Laboratory of Dr. Nigel Key

Research Overview

Our laboratory focuses on the cellular biochemical mechanisms involved in coagulation.  Of particular interest is the interaction between cells and proteins in the initiation and propagation of coagulation reactions. Disease states of interest include cancer-associated thrombosis, sickle cell disease, and HIV-associated cardiovascular disease.

Coagulation

Coagulation describes the physiologic mechanism by which a blood clot is formed as a means of arresting blood loss from a ruptured vessel.  Following vessel constriction and platelet aggregation, a fibrin clot forms to effectively occlude continued blood loss and prevent further blood loss.         Red blood cells image, home screen                

The process of coagulation is initiated by the exposure of cell-associated proteins to blood.  This exposure can result in the activation of two pathways: the extrinsic and the intrinsic pathways.  It is well established that the extrinsic pathway is initiated in response to a protein called tissue factor.  Tissue factor is expressed by cells that are normally found external to blood vessels, therefore, any breach of the vessel wall results in surface contact with tissue factor and the initiation of blood coagulation.  In contrast, the role of the intrinsic pathway is controversial; although it may not be required for fibrin formation in a breached normal vessel wall (‘hemostasis’), it may be called upon to provide back up activation of coagulation in undesirable thrombotic effects, such as during a heart attack, stroke, or venous thrombosis.  While each pathway is distinct in its intermediate steps, both result in the ultimate cleavage of prothrombin into thrombin.  Thrombin then converts fibrinogen into long threads of insoluble fibrin, which effectively forms a mesh that prevents further blood cell, platelet, and plasma loss.  In a short time, the web of fibrin forms an insoluble clot that is able to withstand continued blood flow. RBCs contained by fibrin web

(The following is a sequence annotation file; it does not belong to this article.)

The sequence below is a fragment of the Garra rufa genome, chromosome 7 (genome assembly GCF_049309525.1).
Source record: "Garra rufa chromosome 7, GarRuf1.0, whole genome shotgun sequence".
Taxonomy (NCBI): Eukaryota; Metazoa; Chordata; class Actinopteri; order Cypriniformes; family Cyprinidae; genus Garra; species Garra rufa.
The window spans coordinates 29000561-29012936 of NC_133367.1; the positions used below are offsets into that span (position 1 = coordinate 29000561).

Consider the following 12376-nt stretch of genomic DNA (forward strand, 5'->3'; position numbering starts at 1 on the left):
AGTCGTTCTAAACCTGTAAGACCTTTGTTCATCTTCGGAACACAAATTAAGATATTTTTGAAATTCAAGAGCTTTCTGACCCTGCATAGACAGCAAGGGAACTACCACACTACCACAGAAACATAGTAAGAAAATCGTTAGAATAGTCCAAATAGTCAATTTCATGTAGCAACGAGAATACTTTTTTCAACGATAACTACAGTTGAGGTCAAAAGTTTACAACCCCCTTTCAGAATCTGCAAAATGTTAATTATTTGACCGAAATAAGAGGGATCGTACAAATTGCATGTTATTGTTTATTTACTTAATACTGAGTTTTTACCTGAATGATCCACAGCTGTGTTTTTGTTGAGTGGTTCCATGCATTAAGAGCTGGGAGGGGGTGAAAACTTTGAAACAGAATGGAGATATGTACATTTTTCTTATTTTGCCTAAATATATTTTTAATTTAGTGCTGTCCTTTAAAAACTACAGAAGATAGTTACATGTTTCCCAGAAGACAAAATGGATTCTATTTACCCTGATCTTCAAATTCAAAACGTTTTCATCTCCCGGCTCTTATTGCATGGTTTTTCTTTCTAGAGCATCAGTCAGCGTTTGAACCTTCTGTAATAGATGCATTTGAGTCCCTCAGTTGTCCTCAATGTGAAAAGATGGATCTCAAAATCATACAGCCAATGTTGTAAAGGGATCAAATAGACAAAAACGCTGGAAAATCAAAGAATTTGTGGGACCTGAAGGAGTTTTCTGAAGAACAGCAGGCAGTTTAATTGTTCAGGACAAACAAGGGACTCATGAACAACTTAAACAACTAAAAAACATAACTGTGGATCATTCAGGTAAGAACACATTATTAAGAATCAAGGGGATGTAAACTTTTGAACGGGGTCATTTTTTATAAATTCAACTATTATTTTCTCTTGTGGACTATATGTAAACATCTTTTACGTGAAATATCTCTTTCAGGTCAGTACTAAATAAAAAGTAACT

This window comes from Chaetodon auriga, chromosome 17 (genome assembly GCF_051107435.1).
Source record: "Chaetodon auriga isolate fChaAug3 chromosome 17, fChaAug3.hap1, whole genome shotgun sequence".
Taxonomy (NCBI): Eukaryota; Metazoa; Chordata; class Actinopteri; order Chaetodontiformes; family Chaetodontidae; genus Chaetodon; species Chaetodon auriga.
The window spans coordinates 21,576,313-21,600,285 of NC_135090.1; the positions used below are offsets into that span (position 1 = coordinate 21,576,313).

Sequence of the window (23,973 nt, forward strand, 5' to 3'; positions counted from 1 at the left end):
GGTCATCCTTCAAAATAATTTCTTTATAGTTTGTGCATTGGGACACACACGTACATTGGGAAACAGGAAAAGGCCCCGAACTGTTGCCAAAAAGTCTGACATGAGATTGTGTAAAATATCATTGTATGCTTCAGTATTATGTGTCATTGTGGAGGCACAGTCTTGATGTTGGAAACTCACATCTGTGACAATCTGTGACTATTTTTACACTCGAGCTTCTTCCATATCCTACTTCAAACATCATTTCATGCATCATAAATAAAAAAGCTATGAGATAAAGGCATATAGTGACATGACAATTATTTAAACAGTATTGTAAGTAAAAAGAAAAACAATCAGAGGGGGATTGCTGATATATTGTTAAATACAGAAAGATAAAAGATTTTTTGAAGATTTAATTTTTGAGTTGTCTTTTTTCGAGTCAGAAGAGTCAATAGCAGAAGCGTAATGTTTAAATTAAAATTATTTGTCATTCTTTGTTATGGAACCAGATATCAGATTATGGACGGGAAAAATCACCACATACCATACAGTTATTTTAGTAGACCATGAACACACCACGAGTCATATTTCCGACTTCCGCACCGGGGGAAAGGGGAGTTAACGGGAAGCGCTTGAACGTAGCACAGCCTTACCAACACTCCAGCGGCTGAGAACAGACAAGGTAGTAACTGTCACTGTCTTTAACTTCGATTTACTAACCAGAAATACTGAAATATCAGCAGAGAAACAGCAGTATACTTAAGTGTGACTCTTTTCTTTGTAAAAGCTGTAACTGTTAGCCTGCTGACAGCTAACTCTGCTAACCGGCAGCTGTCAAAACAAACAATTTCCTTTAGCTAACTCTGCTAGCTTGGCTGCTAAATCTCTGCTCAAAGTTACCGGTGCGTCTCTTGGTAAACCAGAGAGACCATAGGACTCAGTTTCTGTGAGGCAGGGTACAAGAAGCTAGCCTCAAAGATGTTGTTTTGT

Under abnormal or diseased conditions, this cascade of events can be altered, thereby affecting both the effectiveness of the clot as well as the time it takes for the clot to form.  Thorough examination of the events leading up to clot formation in both normal and diseased conditions not only broadens the understanding of coagulation, but also could provide clinically-relevant targets in treating patients suffering from thrombosis.